Thursday, September 18, 2014

Not detracting from the goodness of God

by José Antonio Pagola (English translation by Rebel Girl)
Buenas Noticias: Blog de Jose Antonio Pagola
September 21, 2014

Matthew 20:1-16

Throughout his prophetic career, Jesus stressed again and again his experience of God as "an unfathomable mystery of goodness" that smashes all our precalculations. His message is so revolutionary that, after twenty centuries, there are still Christians who dare not take it seriously.

To spread his experience of this good God to everyone, Jesus compares His actions to the surprising behavior of the lord of a vineyard. Up to five times he goes in person to hire laborers for his vineyard. He doesn't seem too concerned about their work output. What he wants is that no laborer be without work one more day.

For that very reason at the end of the day, he doesn't pay them according to the work done by each group. Although their work has been very uneven, he gives them all "one denarius" -- simply, what a peasant family from Galilee needed each day to be able to live.

When the spokesman for the first group protests because he has treated the last the same as them, that they worked more than anyone else, the lord of the vineyard answers with these admirable words: "Are you envious because I am good?". Are you going to stop me with your petty calculations from being good to those who need their bread to eat?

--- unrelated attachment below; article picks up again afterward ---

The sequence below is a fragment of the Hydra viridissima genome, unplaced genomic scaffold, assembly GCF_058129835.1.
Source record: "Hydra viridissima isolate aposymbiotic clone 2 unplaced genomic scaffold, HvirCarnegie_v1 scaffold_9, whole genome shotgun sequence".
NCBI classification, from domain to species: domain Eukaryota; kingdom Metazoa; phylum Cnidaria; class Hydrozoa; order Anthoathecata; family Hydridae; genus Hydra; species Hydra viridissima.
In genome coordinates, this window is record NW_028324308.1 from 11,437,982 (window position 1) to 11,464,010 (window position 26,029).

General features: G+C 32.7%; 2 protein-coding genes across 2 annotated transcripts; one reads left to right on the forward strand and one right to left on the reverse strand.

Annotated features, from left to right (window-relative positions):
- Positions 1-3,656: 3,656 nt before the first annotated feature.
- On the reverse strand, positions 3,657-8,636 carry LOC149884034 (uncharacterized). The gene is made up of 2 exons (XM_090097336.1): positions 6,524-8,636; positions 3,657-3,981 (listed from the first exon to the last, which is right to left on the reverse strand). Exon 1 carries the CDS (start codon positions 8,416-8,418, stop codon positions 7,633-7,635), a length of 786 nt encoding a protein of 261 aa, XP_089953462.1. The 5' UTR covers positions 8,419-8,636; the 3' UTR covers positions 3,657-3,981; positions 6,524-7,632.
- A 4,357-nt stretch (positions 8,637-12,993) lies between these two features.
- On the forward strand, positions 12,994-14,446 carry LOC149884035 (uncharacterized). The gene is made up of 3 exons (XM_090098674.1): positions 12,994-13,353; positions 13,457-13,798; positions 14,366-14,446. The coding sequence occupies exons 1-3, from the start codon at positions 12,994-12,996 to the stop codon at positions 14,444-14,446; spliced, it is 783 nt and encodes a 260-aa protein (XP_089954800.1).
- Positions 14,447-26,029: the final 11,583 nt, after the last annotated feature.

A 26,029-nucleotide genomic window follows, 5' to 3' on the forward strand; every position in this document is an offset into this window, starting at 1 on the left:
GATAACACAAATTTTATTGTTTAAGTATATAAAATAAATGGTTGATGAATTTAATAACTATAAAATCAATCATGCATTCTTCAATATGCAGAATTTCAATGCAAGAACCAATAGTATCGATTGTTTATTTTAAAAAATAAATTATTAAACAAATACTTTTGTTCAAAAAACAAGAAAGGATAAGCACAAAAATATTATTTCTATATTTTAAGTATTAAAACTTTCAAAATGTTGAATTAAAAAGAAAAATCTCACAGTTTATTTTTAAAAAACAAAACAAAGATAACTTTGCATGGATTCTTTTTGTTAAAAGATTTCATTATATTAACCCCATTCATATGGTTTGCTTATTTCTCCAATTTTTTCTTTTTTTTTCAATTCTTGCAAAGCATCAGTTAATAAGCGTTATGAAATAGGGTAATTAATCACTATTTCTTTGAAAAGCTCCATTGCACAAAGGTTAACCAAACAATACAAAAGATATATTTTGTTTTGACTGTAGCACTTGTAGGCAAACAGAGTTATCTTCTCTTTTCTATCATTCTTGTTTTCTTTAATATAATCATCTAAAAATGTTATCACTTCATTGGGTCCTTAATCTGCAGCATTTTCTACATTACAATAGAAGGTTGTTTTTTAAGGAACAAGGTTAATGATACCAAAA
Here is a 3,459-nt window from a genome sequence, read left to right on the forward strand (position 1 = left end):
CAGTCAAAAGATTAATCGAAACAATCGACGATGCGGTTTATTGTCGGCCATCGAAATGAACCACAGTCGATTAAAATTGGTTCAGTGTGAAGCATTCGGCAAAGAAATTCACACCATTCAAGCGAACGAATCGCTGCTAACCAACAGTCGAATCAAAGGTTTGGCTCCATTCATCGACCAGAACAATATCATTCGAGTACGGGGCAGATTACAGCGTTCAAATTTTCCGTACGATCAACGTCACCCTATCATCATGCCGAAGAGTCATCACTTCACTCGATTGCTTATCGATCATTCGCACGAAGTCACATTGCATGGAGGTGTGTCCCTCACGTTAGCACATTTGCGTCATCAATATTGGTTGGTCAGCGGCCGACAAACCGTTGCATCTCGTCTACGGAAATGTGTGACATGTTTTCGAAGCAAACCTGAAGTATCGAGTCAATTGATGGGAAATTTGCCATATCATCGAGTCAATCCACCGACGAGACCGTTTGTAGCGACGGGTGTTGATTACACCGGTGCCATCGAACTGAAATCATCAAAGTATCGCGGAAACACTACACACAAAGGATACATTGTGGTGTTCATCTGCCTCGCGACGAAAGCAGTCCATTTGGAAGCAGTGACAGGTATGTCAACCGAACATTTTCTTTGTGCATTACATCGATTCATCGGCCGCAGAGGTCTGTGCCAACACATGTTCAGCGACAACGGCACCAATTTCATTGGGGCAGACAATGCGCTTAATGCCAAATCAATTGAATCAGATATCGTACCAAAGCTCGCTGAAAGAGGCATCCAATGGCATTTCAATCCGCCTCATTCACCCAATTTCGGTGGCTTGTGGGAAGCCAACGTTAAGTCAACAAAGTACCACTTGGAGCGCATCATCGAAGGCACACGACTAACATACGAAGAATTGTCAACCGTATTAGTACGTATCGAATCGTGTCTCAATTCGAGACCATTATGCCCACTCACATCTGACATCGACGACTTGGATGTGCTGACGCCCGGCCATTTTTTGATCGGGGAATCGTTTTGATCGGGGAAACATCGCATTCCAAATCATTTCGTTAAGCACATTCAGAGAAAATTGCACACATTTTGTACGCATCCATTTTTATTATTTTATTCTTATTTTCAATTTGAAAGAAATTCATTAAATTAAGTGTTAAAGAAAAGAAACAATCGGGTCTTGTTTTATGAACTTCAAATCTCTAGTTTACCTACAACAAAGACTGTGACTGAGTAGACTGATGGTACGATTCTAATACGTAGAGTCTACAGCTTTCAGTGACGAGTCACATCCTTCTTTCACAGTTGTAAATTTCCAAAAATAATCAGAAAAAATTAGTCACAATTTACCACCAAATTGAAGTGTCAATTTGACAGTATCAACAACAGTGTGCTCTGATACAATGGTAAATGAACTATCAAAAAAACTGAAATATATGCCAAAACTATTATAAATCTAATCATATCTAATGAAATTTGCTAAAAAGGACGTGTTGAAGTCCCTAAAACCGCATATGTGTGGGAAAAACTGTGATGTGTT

What is Jesus suggesting? Is it that God doesn't act according to the justice and equality criteria that we use? Might it be true that God, rather than measuring individual merit as we would do, always seeks to respond from his unfathomable Goodness to our radical need for salvation?

I confess that I feel immense sorrow when I meet good people who imagine a God devoted to carefully noting the sins and merits of human beings, to someday give back to each one exactly according to what he deserves. Is it possible to imagine a more inhumane being than someone who has dedicated themselves to that for all eternity?

Believing in a God who is an unconditional Friend could be the most liberating experience one could imagine, the most vigorous strength to live or die. In contrast, living facing a vigilante and menacing God could become a person's most dangerous and destructive neurosis.

We must learn not to confuse God with our narrow petty schemes. We must not detract from His unfathomable Goodness by mixing the authentic traits that come from Jesus with features of an avenging God taken from the Old Testament. Before the good God revealed in Jesus, there is only room for trust.

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